Flickr: Looking into the Past, a photography pool featuring images where there is a single image with the past overlapping the present somehow.
Assistant professor Noah Snavely at Cornell is into making models. Computer models of real scenes are assembled from photographs, and can then be used to create a better image, a better video, or a 3D representation of an entire city. [more inside]
Do you prefer to travel light or be prepared for anything? The Flickr pools for what's in your bag? and The Items We Carry reveal all. More prevalent than I would have expected: Burt's Bees, multitools, carabiner keychains.
Field of View's SPi-V engine (pronounced "spiffy") lets you take panoramic images from places like flickr, and turn them into interactive, full-screen environments. (note: shockwave required)
Oxfordshire church photos. For all your Oxfordshire church photo needs.
Toys! Flickr Toys, that is. Like any self respecting wannabe photographer, I've been using flickr. A lot. I just found Flickr Toys at FlagrantDisregard. While QOOP has the official hookup on the flickr site, there are more silly things that can be done with FlagrantDisregard's toys and you can upload your finished masterpiece directly to your flickr account to save for posterity. I've already
spent wasted too much time making Magazine Covers, Mosaics and Naughty Motivational Posters.
23. It's like Flickr, a lot like Flickr--and maybe better. Better at some things. Stories. Upload limits. The layout. Ordering prints. They are doing things from the beginning that Flickr worked a couple years to figure out in the first place. Flickr of course is way ahead of 23 in numbers (people and money). Does it make sense to challenge that lead? (And to do so with an overt knock-off?) If 23 provides a better service, should they lose out for being second to the party? How can they pay their debt of gratitude to Flickr for being the obvious inspiration and an open-book instruction manual, and should they? When does the flattery of imitation become legitimate--or illegitimate--competition? Notice in the terms they claim ownership of the concept and the design. Can 23 apply for any of the street cred Flickr may have given up in favor of being Yahoo!ed? Is it reasonable to expect better work from a scrappy upstart than a happy sell-out? Can two successful photo sharing sites co-exist, or join forces? Is there enough community to support more than one good one?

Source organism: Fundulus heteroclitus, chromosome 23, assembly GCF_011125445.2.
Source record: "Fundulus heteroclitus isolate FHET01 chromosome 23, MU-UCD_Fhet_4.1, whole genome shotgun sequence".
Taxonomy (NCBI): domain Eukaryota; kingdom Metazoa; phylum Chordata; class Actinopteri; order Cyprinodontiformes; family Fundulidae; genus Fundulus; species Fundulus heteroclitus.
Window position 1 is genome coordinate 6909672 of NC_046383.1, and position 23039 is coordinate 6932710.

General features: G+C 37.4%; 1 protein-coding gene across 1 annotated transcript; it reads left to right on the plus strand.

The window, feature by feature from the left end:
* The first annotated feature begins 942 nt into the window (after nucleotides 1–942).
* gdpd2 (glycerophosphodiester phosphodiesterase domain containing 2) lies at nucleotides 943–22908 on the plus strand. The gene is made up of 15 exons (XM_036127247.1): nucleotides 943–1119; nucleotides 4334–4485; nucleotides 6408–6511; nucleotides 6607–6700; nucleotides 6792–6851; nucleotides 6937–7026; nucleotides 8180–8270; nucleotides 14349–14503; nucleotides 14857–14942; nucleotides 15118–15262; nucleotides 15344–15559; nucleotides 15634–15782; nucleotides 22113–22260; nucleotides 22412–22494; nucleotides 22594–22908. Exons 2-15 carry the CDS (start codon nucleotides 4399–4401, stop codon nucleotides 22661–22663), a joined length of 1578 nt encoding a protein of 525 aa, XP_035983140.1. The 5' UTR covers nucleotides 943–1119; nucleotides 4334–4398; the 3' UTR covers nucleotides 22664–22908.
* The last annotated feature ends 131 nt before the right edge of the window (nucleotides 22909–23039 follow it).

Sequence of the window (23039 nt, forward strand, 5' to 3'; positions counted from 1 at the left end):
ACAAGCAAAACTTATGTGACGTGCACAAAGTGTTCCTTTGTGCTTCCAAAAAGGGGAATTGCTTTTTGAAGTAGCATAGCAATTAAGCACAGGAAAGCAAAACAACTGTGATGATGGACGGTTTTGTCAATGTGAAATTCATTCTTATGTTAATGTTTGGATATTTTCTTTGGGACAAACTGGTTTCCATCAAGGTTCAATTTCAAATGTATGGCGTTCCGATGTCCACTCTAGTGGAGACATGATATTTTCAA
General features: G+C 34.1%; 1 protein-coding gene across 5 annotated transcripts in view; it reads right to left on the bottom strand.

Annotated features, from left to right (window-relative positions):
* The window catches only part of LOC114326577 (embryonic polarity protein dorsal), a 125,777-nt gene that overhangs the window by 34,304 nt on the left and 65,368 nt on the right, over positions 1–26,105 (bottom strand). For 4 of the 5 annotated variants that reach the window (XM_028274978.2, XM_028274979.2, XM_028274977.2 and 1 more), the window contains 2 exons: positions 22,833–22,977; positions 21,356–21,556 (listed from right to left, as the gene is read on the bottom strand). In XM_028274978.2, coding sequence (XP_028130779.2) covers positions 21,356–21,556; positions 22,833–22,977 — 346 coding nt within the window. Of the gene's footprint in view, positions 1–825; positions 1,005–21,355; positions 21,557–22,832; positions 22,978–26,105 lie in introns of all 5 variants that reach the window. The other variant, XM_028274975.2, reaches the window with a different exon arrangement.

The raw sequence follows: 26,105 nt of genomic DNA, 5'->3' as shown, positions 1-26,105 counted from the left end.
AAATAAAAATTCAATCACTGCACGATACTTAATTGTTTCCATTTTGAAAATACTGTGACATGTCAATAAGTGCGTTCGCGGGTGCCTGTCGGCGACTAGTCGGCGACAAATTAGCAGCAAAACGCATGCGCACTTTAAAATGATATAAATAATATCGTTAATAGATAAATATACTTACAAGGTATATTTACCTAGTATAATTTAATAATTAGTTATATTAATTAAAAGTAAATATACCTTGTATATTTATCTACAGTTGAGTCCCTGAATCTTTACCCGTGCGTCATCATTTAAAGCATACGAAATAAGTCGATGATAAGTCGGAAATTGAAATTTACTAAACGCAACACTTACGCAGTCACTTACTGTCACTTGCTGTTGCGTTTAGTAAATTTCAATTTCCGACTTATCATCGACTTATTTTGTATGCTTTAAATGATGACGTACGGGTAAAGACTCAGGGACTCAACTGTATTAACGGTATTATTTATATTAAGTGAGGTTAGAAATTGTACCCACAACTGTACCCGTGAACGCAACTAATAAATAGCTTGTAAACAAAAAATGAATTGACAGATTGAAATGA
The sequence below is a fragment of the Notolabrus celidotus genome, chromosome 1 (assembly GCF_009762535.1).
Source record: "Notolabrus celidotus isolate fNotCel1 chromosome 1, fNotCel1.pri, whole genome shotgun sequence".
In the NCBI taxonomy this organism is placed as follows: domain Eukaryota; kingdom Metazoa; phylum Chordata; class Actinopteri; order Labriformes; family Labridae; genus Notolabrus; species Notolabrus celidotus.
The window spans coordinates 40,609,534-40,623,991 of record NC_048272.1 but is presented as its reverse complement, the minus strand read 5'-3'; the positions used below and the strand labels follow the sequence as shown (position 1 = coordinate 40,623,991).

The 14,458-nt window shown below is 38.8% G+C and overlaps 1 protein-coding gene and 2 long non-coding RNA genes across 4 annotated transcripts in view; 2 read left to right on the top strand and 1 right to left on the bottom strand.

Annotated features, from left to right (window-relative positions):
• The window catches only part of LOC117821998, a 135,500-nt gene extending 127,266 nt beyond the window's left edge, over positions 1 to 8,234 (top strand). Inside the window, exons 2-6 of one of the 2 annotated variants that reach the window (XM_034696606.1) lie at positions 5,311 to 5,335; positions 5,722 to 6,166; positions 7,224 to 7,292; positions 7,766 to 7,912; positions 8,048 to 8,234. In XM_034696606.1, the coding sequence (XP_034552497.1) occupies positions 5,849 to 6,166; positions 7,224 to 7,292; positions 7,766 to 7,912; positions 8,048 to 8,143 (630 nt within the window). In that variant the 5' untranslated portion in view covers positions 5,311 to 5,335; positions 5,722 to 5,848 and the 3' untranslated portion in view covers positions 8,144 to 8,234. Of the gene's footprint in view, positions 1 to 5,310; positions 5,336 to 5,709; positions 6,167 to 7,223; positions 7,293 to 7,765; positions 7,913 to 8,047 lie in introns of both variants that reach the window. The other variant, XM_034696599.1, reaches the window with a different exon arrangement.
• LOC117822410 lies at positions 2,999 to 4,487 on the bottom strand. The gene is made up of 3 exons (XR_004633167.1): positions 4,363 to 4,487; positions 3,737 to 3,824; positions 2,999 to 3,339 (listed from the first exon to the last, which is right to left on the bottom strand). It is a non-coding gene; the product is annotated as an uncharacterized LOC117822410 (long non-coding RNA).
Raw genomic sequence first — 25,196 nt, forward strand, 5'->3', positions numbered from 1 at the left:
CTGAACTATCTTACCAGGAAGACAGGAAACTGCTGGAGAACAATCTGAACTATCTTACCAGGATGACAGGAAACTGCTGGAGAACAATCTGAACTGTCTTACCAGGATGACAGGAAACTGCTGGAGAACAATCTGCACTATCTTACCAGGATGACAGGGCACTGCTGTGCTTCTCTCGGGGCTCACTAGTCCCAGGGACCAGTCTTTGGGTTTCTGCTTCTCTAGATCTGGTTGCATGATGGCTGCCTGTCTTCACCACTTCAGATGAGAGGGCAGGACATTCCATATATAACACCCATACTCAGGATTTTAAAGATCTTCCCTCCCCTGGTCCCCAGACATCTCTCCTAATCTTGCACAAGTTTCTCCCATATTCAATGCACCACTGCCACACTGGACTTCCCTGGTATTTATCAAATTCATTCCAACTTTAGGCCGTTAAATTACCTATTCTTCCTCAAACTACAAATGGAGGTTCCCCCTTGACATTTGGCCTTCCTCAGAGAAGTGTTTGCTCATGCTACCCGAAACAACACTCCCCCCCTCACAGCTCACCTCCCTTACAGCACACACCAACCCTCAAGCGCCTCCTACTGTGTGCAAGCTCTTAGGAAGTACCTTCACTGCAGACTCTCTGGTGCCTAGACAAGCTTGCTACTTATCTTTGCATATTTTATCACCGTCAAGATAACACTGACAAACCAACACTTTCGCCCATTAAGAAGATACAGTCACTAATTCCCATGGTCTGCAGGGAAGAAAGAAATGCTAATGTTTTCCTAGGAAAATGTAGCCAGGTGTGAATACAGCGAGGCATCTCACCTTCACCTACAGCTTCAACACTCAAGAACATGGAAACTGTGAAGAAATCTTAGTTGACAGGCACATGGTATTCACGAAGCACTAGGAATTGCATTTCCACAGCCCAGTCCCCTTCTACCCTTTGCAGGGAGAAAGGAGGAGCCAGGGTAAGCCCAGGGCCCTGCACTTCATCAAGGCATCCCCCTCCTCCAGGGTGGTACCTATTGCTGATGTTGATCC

Shutterbook - "drag and drop photo sharing." A flash-based Flickr-esque photo community..."The service is similar to Flickr before Yahoo and while it is in an open beta at the moment, there will be a cost for the premium version..."
Bird Watchers Guide on Flickr. "Linked list of species submitted; find all photos of a species here".
I recalled a few of the Flickrazzi's who post the "how-to's" of their daily lives. For example, 7-how-7 works for a production company that produces blow-up dolls for the
entertainment film and commercial industry (via BoingBoing today), underbunny works as a mortician, rickenbacker documents his life in fast food, and then there's a variety of active duty military folk who are documenting the mundane "over there", like ob1left, nevadog, At Ease, Doc Torres, enlisted cowboy, Nukeit1, JeffG, Luodanli, and the homsar. But if blogging at work can be bad, than I'm sure taking photos at work and sharing them with the interweb HAS to be worse.
Flickr! First launched during the week of no-metafilter, Flickr is a new kind of social software application (in the tradition of Friendster or Orkut) - but, after making friends and forming groups, it actually gives you something to do! Created by a team led by Mefi's own sylloge, Flickr is also a collaboration focused Flash-based application that allows you to share picture files with friends, comment on them and post them directly to your weblog. An exposed set of services is also leading to a host of interesting ideas.